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  1. #1
    Join Date
    Mar 2012
    Location
    Lansdale, PA
    Posts
    876

    Default Cost for roof coating

    I have a need to determine the cost for recoating built-up asphalt roofing with a typical roof coating (say fibrated aluminum). The roof is two-story flat in Philadelphia and is about 750 sf.

    I have several cost estimating books, but they never seem to have what I am looking for, or have prices that do not seem realistic.

    I'm thinking maybe $1.00/sf. I think the owner paid about $2500 for coating and soffit repair. The photos show what he got for his money.

    PA190275 (512x384).jpgPA190306 (512x384).jpgPA190277 (512x384).jpgPA190291 (512x384).jpgPA190287 (512x384).jpg

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  2. #2
    Join Date
    Mar 2007
    Location
    Ormond Beach, Florida
    Posts
    26,244

    Default Re: Cost for roof coating

    Quote Originally Posted by Mark Reinmiller View Post
    I have a need to determine the cost for recoating built-up asphalt roofing with a typical roof coating (say fibrated aluminum).
    Just curious why you are recoating the built-up roof? Is it leaking (the underside of the roof decking does show a lot of water staining) or just for cosmetic reasons?

    Jerry Peck, Construction / Litigation Consultant
    Construction Litigation Consultants, LLC ( www.ConstructionLitigationConsultants.com )
    www.AskCodeMan.com

  3. #3
    Join Date
    Mar 2012
    Location
    Lansdale, PA
    Posts
    876

    Default Re: Cost for roof coating

    Quote Originally Posted by Jerry Peck View Post
    Just curious why you are recoating the built-up roof? Is it leaking (the underside of the roof decking does show a lot of water staining) or just for cosmetic reasons?
    The roofing is shot. I was called out to evaluate whether the owner got the $2500 worth of work he paid for. I think the answer to that is obvious, but I wanted to get a feel for what I coating should have cost.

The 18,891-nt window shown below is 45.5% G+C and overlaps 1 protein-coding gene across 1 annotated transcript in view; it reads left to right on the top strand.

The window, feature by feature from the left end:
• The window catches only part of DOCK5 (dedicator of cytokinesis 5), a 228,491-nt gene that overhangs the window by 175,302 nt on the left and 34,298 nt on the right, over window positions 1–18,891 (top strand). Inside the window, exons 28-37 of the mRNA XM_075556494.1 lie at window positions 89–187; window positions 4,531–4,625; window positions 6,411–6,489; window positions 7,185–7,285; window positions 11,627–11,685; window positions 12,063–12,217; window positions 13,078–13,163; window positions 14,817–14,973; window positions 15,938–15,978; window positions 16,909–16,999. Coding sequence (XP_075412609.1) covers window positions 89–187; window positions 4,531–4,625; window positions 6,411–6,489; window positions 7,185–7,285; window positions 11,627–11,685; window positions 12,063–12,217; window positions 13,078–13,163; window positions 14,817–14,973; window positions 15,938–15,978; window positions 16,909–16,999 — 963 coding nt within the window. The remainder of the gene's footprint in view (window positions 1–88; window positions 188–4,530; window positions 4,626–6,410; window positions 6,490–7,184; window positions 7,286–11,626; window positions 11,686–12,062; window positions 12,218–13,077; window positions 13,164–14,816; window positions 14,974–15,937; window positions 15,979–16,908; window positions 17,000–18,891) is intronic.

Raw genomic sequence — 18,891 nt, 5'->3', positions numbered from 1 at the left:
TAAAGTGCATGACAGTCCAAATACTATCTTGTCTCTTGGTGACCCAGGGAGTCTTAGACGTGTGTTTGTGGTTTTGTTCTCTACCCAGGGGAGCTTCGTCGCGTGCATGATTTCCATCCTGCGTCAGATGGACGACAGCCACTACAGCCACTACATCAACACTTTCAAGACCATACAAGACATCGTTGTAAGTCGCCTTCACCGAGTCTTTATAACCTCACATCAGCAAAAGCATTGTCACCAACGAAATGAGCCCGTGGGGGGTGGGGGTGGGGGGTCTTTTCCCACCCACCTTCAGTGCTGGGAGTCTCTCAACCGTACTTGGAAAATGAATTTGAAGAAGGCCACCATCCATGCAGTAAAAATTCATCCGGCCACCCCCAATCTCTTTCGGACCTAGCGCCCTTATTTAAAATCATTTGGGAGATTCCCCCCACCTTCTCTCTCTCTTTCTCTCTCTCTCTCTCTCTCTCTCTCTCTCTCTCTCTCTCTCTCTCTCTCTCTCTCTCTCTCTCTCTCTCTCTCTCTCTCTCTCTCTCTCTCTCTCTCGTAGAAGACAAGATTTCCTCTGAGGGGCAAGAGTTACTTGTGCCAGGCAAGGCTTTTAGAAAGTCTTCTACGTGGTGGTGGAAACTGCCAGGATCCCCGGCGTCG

4. #4
    Join Date
    Mar 2007
    Location
    Ormond Beach, Florida
    Posts
    26,244

    Default Re: Cost for roof coating

    Ah ... says the blind man, now I see.

    Or, as the three blind mice in Shrek 2 sing it ... "I can see clearly now ... "

    Jerry Peck, Construction / Litigation Consultant
    Construction Litigation Consultants, LLC ( www.ConstructionLitigationConsultants.com )
    www.AskCodeMan.com

  5. #5
    Join Date
    Dec 2008
    Location
    Maryland
    Posts
    2,776

    Default Re: Cost for roof coating

    The cold coat (fibrated aluminum) over an existing built up roof would be $ .50 to $1 in materials then add in labor to paint it on. You might get 3yrs out of it. then there is the issue of 1 or 2 coats.

    A Hot Tar mopped coating (over existing build up) would get you 10yrs.
    Then there is Tar with Gravel,Torched and Rubberized.

    Most roofers would not want to do a cold process due to call backs and complaints.

    What did the roofers say when you asked for a quote on a Fiber. Alum. coating?
    What were the other types that you were quoted and their costs? And their reasons?

    Price and quality do not go hand in hand. A bad job can be had at a high price. It is about the roofer and their work first then materials then the price. By example recently had a roof quote by 6 different companies that ranged from $14,500 to $31,000 for the for the exact same job specifications and materials (apple to apple comparison).


  6. #6
    Join Date
    Jun 2013
    Location
    PA
    Posts
    1

    Default Re: Cost for roof coating

    The aluminized coating will run about $600 to $800 for that main roof. With flashing/edge tar maintenance more like $800 to $1,000 (not including soffit repair or front porch roof).

    Main roof replacement is somewhere in the $4,500 to $5,500 range (depending on existing layers).